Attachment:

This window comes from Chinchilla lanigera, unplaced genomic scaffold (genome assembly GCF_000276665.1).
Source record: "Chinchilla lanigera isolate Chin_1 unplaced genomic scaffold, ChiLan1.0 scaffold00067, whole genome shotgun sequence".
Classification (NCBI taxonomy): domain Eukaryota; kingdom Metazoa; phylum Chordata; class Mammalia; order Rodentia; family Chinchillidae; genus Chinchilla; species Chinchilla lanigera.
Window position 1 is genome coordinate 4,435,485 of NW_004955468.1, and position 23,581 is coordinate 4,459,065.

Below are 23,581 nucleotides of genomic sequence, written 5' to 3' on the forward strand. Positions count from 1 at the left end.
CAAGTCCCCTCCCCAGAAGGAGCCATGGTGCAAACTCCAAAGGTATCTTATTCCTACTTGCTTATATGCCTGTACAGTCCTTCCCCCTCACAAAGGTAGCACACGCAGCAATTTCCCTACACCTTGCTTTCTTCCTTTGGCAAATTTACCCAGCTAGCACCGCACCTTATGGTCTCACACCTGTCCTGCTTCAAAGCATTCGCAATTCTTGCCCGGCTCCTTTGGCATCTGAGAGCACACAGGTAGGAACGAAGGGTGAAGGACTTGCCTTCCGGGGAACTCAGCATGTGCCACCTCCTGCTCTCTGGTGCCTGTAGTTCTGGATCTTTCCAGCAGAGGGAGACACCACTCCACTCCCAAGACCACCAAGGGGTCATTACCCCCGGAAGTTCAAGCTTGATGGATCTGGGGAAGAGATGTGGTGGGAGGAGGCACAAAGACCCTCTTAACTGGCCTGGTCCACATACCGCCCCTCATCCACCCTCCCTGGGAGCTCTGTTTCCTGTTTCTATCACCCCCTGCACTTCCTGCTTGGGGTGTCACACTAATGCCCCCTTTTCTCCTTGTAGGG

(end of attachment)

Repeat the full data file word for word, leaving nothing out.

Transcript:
This window comes from Chinchilla lanigera, unplaced genomic scaffold (genome assembly GCF_000276665.1).
Source record: "Chinchilla lanigera isolate Chin_1 unplaced genomic scaffold, ChiLan1.0 scaffold00067, whole genome shotgun sequence".
Classification (NCBI taxonomy): domain Eukaryota; kingdom Metazoa; phylum Chordata; class Mammalia; order Rodentia; family Chinchillidae; genus Chinchilla; species Chinchilla lanigera.
Window position 1 is genome coordinate 4,435,485 of NW_004955468.1, and position 23,581 is coordinate 4,459,065.

Below are 23,581 nucleotides of genomic sequence, written 5' to 3' on the forward strand. Positions count from 1 at the left end.
CAAGTCCCCTCCCCAGAAGGAGCCATGGTGCAAACTCCAAAGGTATCTTATTCCTACTTGCTTATATGCCTGTACAGTCCTTCCCCCTCACAAAGGTAGCACACGCAGCAATTTCCCTACACCTTGCTTTCTTCCTTTGGCAAATTTACCCAGCTAGCACCGCACCTTATGGTCTCACACCTGTCCTGCTTCAAAGCATTCGCAATTCTTGCCCGGCTCCTTTGGCATCTGAGAGCACACAGGTAGGAACGAAGGGTGAAGGACTTGCCTTCCGGGGAACTCAGCATGTGCCACCTCCTGCTCTCTGGTGCCTGTAGTTCTGGATCTTTCCAGCAGAGGGAGACACCACTCCACTCCCAAGACCACCAAGGGGTCATTACCCCCGGAAGTTCAAGCTTGATGGATCTGGGGAAGAGATGTGGTGGGAGGAGGCACAAAGACCCTCTTAACTGGCCTGGTCCACATACCGCCCCTCATCCACCCTCCCTGGGAGCTCTGTTTCCTGTTTCTATCACCCCCTGCACTTCCTGCTTGGGGTGTCACACTAATGCCCCCTTTTCTCCTTGTAGGG